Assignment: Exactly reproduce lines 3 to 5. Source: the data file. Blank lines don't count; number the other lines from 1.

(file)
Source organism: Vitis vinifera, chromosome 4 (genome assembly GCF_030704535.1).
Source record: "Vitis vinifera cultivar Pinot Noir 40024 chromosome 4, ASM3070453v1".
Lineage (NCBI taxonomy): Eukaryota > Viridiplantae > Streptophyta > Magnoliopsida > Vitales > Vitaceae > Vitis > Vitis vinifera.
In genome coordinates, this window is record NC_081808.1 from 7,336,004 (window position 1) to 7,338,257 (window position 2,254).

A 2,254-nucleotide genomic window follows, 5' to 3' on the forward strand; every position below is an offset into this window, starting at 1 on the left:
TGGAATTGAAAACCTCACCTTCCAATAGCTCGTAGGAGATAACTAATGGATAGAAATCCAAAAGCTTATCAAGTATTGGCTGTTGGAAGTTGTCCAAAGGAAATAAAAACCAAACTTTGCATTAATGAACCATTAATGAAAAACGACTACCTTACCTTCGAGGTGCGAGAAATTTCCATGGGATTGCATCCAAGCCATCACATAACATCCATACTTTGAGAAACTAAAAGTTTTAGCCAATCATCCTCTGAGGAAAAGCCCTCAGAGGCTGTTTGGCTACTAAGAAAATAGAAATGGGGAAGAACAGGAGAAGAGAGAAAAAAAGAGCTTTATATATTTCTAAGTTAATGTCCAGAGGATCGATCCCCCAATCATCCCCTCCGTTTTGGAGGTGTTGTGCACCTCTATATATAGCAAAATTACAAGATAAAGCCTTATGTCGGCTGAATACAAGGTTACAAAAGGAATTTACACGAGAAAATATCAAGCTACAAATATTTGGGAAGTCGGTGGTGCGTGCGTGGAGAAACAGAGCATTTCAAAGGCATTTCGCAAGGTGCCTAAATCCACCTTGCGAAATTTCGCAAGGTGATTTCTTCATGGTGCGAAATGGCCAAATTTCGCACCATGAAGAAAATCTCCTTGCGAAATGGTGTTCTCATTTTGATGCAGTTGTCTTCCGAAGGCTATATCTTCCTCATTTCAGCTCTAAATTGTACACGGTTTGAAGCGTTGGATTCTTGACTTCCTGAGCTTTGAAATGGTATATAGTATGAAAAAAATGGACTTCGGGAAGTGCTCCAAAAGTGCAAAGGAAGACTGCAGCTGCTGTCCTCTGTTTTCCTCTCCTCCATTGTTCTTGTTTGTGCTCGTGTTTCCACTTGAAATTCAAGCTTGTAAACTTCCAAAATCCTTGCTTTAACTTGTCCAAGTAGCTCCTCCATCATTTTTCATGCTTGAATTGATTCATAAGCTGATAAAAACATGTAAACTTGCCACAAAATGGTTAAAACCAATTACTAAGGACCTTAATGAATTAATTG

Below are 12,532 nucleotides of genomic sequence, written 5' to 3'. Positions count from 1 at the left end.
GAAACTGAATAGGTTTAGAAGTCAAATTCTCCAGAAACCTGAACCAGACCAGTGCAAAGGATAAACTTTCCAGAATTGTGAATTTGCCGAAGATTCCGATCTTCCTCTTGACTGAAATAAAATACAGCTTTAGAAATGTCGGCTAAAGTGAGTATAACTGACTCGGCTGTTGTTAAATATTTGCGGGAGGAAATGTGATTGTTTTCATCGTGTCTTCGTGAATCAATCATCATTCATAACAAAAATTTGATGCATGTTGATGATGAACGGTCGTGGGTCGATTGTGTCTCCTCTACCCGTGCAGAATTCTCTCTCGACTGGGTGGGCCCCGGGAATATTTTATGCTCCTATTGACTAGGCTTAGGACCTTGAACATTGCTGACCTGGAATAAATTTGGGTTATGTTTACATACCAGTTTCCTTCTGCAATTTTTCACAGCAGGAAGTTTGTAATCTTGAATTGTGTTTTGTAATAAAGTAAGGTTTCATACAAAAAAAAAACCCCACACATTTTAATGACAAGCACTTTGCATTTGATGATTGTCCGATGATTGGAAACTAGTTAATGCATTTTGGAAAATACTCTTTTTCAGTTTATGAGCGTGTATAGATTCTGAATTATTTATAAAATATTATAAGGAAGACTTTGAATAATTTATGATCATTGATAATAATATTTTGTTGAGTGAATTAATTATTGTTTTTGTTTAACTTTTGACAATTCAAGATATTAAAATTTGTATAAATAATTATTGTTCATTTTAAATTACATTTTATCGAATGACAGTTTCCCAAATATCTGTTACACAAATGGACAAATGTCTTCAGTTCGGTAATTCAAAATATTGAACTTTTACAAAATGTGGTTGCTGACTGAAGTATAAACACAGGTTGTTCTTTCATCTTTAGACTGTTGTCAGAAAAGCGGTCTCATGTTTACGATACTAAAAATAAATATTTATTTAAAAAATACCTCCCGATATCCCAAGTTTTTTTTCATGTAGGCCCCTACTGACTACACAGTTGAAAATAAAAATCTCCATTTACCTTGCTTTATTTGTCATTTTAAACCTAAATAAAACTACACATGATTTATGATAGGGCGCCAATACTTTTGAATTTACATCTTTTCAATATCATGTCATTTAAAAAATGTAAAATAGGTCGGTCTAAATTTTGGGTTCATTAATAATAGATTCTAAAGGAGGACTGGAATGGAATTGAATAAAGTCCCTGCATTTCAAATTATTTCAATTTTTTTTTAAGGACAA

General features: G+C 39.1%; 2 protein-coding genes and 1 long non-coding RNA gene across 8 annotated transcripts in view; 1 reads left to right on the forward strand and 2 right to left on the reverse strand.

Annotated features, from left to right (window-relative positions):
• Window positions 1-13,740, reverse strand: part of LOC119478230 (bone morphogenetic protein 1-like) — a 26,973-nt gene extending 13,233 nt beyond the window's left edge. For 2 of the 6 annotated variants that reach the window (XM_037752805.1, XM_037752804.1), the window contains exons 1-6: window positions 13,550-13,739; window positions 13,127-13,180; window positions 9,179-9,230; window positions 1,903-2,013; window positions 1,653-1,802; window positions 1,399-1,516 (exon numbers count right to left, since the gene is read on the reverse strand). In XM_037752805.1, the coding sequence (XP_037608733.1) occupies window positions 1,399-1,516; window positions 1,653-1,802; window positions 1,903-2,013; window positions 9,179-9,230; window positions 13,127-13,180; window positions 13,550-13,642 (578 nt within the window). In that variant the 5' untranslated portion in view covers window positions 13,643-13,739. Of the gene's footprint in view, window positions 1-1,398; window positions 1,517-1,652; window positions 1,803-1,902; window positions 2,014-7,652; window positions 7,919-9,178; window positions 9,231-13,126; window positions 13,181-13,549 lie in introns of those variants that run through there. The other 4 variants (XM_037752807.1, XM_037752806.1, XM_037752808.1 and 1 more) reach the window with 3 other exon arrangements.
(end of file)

Lineage (NCBI taxonomy): Eukaryota > Viridiplantae > Streptophyta > Magnoliopsida > Vitales > Vitaceae > Vitis > Vitis vinifera.
In genome coordinates, this window is record NC_081808.1 from 7,336,004 (window position 1) to 7,338,257 (window position 2,254).

A 2,254-nucleotide genomic window follows, 5' to 3' on the forward strand; every position below is an offset into this window, starting at 1 on the left: